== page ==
Women’s History Month

Jane Olmsted, A Poetic Romp Through Women’s History

A Poetic Romp Through Women’s History

What American Women Have to Say Through Poetry

Join us as writer and Western Kentucky University professor Jane Olmsted reads and discusses the poetry of American women, while also sprinkling in readings of her own poetry. Olmsted’s poems and stories have appeared in numerous journals. Her chapbook Tree Forms was published in 2011 by Finishing Line Press. Her essay “The Weight of a Human Heart” won Memoir Journal’s prize for the guns issue in the fall 2013. Her collection of poems, Seeking the Other Side, was published in 2015 by Fleur de Lis Press.

From “Ghazal by Thread” by Jane Olmsted:

It seems the life I’ve called my own is but an echo of
someone else, someone who can only be heard—or found
—if she lets go of that life

sloughing off the skin and baring the rawness, pulling
hand over hand and gathering the lines of this deep-
shadowed life.

Click this link for an article about Jane’s book Seeking the Other Side.

History on Tap

Join the Museums of Historic Hopkinsville-Christian County and the Hopkinsville Human Relations Commission at the next History on Tap at Hopkinsville Brewing Company on Thursday, March 28 at 6:30 pm. In honor of Women’s History Month, they will host a special presentation by Kentucky Chautauqua performer Kelly O. Brengelman. Brengleman will portray Rose Leigh, a young woman who found stardom as “Rosie the Riveter.”

Rose Leigh was just a regular girl from Science Hill, Kentucky, when she arrived at the Willow Run Bomber Factory in Ypsilanti, Michigan, in 1942 to work as a riveter on B-24 bombers during World War II. Although she arrived with personal obstacles that included single motherhood, Rose found her way around the plant, found her ambitions, and found temporary stardom when she met Walter Pidgeon and appeared on the big screen as “Rosie the Riveter.”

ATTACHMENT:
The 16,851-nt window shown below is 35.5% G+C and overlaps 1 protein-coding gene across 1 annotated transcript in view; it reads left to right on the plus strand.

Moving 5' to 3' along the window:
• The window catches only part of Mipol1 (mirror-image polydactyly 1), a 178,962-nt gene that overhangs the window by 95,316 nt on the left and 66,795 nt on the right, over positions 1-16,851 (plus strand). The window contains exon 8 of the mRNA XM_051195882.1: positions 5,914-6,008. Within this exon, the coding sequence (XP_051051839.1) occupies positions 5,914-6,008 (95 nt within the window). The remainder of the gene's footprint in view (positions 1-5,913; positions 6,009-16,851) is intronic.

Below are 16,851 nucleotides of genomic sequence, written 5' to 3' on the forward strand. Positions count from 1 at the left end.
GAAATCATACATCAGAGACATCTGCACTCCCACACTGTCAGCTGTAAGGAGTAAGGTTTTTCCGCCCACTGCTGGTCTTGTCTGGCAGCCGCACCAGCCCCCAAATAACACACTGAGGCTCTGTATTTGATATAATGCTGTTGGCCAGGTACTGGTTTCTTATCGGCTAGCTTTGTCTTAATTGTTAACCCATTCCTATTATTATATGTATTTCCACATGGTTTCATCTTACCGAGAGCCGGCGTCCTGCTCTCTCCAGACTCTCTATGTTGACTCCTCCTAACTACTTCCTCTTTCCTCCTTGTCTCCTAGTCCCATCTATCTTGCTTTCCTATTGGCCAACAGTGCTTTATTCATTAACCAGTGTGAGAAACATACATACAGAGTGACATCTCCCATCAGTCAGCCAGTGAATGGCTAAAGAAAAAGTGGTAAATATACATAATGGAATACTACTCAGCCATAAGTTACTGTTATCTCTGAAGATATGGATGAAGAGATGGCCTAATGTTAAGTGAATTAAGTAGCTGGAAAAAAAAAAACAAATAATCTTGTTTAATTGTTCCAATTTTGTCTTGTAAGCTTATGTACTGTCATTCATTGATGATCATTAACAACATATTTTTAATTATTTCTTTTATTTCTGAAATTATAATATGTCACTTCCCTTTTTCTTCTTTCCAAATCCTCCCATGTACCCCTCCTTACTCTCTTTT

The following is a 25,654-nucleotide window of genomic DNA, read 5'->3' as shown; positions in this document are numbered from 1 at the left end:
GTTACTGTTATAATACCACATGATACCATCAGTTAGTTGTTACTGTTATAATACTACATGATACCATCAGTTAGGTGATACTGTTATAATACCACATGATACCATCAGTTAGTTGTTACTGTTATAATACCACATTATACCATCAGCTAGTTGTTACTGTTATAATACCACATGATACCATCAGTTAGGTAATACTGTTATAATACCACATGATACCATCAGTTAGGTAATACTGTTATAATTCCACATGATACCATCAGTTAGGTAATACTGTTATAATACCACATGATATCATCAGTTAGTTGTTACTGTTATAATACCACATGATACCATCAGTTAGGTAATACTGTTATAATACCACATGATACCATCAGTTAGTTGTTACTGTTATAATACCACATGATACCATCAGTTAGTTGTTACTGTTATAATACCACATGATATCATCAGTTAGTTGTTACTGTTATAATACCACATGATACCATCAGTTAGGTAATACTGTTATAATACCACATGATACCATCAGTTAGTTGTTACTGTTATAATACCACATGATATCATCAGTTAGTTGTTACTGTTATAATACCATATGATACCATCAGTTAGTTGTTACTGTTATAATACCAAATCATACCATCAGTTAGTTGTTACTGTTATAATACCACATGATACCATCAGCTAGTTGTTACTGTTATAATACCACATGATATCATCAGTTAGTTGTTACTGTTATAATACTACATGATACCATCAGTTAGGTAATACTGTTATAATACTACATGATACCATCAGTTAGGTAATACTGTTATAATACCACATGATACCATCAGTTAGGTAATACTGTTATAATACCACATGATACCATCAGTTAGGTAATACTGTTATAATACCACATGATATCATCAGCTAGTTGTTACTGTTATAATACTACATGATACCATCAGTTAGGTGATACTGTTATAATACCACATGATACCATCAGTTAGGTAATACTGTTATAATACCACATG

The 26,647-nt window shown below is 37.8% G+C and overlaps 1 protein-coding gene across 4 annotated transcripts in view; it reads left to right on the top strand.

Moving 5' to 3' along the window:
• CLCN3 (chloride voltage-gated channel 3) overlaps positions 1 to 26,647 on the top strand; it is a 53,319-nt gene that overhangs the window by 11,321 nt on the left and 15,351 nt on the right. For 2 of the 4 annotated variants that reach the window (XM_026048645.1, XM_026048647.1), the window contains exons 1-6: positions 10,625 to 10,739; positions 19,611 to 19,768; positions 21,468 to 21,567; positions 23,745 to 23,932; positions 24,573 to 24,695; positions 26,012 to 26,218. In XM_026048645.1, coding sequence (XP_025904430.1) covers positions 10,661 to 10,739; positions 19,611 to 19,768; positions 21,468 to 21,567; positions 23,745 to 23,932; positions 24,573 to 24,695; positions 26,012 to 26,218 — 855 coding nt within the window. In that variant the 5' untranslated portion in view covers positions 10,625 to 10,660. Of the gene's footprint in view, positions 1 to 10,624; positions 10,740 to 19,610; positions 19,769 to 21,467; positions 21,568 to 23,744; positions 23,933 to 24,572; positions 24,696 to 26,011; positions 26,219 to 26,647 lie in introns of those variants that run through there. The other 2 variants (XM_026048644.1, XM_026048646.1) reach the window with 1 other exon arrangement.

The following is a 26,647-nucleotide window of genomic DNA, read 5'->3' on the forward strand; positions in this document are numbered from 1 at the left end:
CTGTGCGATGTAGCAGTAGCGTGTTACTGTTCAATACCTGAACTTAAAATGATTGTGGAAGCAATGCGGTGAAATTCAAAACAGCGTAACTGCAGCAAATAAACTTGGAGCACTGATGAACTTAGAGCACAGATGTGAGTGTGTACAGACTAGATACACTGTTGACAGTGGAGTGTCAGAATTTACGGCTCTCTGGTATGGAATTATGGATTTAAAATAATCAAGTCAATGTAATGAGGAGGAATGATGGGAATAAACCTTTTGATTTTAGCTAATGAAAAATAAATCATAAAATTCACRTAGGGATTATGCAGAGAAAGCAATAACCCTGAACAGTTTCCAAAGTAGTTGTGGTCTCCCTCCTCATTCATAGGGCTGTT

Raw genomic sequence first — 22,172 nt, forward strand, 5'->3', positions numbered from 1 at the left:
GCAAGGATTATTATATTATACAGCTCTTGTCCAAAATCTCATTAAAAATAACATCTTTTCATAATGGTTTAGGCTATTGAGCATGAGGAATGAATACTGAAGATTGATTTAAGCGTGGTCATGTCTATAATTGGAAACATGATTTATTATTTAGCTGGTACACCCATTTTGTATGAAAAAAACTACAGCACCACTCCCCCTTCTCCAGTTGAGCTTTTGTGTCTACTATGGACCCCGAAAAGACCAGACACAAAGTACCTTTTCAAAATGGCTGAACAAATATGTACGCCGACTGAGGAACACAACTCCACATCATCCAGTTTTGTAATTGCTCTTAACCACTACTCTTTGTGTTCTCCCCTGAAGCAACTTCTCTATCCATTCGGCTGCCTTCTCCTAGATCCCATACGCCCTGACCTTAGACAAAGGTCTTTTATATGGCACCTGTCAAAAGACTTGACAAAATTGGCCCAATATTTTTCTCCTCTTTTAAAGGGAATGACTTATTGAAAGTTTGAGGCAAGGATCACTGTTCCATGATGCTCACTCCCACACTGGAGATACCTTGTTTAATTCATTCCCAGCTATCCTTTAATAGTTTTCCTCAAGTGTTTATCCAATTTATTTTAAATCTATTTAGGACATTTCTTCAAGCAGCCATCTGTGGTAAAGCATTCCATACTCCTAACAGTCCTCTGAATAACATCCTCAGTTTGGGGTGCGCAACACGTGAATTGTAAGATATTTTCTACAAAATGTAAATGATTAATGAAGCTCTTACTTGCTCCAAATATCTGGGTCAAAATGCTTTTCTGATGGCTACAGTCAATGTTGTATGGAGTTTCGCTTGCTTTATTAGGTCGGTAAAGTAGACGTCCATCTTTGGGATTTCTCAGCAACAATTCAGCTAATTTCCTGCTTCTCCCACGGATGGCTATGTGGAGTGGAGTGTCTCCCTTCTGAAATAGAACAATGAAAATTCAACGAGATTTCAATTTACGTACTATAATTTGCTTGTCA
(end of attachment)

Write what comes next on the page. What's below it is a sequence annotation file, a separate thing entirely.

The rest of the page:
Mark your calendars for Thursday, April 25 at 6:30 pm for the next History on Tap program.

Women’s History Talk: Five Hopkinsville Women Who Deserve Historical Markers

Join Milkweed health & harmony emporium on March 28th for a Women’s History Talk by Jennifer Brown. The talk will discuss Five Hopkinsville Women Who Deserve Historical Markers. This special event will coincide with another special event, the Downtown Stroll, Sip & Shop.

Jennifer P. Brown has written about Hopkinsville for 35 years – first as a reporter and editor for the Kentucky New Era for three decades and more recently as an independent journalist publishing the online news site Hoptown Central. Brown co-chairs the National Advisory Board of the Institute for Rural Journalism and Community Issues at the University of Kentucky, and she is a board member for the Kentucky Historical Society and the Museums of Historic Hopkinsville-Christian County. She earned the MFA in Creative Nonfiction at Goucher College, Baltimore.

Women’s History Month Speaker (Cultural Diversity Lecture Series)

“Gender and War Memory in Putin’s Russia” – Monday, March 25th at 12:00 p.m. on AUD Stage

Russian war memory is central to how the contemporary Russian state under Vladimir Putin defines citizenship, promotes nationalism, legitimates militarism, and constructs gender hierarchies. For the most part, gendered aspects of war commemoration in Russia today uphold traditional gender roles and reinforce the preeminence of soldierly masculinity. War memory mobilizes both men and women not only to participate in wars but to defend the nation in peacetime and to raise the next generation of soldiers. This talk focuses primarily on the memory of the First and Second World Wars in Russia.

Presented by: Dr. Karen Petrone, University of Kentucky

Biography: Ph.D., Michigan, Professor and Department Chair- Gender and Women’s Studies History and Jewish Studies

Research Interests: Russian and Soviet history; gender history; cultural history; war and memory